Monday, August 21, 2006

snakes, planes, aerial terrors

A brief article by Sharon Waxman appears today in the NYT , describing how the film Snakes on a Plane failed to translate the hype created through a meticulously executed internet publicity machine into actual human posteriors seated in a theater.

New Line Cinema executives are quoted as being puzzled over how the fizz went flat. Could it be that internet interest in the kitschiness of the film should never have been judged the equivalent of desiring to endure a screening? Sure. But, as someone who has thought a little bit about why monsters fascinate audiences, could I just suggest that snakes on a plane seem stupidly irrelevant in a world where Heathrow is shut down because terrorists might be making bombs from the contents of bottled water, infant formula, and shampoo containers? When your neighbor's plastic receptacle of Evian is declared lethal, cobras in the overhead baggage bins just don't have that much bite in their fangs.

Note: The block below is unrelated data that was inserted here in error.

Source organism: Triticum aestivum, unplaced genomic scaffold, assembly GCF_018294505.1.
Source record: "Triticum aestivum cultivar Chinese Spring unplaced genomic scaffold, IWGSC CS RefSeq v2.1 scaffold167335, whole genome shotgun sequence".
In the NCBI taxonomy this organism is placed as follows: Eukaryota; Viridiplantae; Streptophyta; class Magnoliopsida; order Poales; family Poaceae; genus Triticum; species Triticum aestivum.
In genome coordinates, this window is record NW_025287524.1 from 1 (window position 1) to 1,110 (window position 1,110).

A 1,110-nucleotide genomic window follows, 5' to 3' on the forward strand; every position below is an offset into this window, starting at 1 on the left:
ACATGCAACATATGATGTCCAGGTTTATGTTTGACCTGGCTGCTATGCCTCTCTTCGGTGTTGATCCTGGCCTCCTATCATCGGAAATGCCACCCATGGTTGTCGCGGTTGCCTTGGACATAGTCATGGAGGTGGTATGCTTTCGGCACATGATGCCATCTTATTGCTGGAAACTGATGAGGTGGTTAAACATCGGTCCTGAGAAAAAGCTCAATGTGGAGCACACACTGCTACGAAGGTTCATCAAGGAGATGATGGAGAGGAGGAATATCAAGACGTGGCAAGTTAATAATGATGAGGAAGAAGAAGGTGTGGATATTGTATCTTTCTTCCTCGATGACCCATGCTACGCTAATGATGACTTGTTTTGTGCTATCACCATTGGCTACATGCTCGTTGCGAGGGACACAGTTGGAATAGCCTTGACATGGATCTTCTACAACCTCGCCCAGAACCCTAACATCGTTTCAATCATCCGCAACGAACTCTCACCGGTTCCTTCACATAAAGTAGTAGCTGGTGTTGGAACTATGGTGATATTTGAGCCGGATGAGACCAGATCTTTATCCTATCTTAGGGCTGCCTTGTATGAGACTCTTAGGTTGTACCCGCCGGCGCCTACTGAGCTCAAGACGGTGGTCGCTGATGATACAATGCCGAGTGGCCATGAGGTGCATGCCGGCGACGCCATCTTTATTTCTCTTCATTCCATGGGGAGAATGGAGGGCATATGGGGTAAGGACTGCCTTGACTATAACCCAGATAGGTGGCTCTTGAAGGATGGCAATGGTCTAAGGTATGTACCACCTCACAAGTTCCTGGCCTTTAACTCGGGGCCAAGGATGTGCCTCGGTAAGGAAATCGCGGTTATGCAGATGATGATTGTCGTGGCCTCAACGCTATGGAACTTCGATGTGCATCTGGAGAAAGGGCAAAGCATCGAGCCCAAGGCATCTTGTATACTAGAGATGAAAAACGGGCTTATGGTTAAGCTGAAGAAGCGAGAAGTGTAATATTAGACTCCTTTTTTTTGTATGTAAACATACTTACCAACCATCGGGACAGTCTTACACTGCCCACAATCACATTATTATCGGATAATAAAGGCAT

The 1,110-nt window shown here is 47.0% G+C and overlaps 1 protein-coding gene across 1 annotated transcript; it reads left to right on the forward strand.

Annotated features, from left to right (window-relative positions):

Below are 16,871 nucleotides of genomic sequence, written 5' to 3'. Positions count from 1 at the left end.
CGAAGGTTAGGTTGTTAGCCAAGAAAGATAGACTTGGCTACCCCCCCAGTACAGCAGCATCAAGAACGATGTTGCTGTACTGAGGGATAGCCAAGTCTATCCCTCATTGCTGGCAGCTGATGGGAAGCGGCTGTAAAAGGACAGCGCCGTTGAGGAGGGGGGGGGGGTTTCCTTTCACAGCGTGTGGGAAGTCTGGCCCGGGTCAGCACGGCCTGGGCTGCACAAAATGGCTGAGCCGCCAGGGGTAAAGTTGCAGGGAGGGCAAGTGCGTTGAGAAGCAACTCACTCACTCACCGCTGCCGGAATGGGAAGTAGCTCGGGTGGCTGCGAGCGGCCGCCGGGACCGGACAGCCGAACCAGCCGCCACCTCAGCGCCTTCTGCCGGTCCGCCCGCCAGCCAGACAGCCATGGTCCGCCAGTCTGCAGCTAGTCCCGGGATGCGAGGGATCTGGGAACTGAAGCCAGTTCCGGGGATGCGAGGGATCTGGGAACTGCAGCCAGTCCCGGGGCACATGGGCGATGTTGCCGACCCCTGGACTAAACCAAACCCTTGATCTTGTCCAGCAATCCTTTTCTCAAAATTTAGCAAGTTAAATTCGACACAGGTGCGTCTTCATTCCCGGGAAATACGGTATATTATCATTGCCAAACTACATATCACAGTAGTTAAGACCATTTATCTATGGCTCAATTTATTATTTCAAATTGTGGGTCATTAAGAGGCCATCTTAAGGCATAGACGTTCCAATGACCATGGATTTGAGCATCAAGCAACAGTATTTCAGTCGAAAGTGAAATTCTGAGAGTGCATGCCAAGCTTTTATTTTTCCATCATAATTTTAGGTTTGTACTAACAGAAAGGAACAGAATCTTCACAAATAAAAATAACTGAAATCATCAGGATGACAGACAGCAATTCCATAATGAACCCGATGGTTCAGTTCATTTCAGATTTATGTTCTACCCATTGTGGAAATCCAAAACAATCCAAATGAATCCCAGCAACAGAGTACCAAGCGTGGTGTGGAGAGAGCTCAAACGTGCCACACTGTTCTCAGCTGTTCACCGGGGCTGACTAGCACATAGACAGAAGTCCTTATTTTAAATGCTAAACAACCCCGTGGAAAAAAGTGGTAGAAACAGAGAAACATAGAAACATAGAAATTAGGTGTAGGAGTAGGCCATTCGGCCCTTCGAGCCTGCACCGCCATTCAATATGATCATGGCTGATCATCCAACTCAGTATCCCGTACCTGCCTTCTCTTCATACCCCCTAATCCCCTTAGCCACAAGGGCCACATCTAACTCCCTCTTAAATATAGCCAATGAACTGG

On a related note, Chaucer is back: check out Serpentes on a Shippe!.


Karl Steel said...

As for lethal Evian, count me among the dubious (from here).

Jeffrey Cohen said...

I didn't say I wasn't dubious, just that a monster more anxiety provoking than a snake had already been invented and placed on a plane.

Karl Steel said...

(More than) fair enough.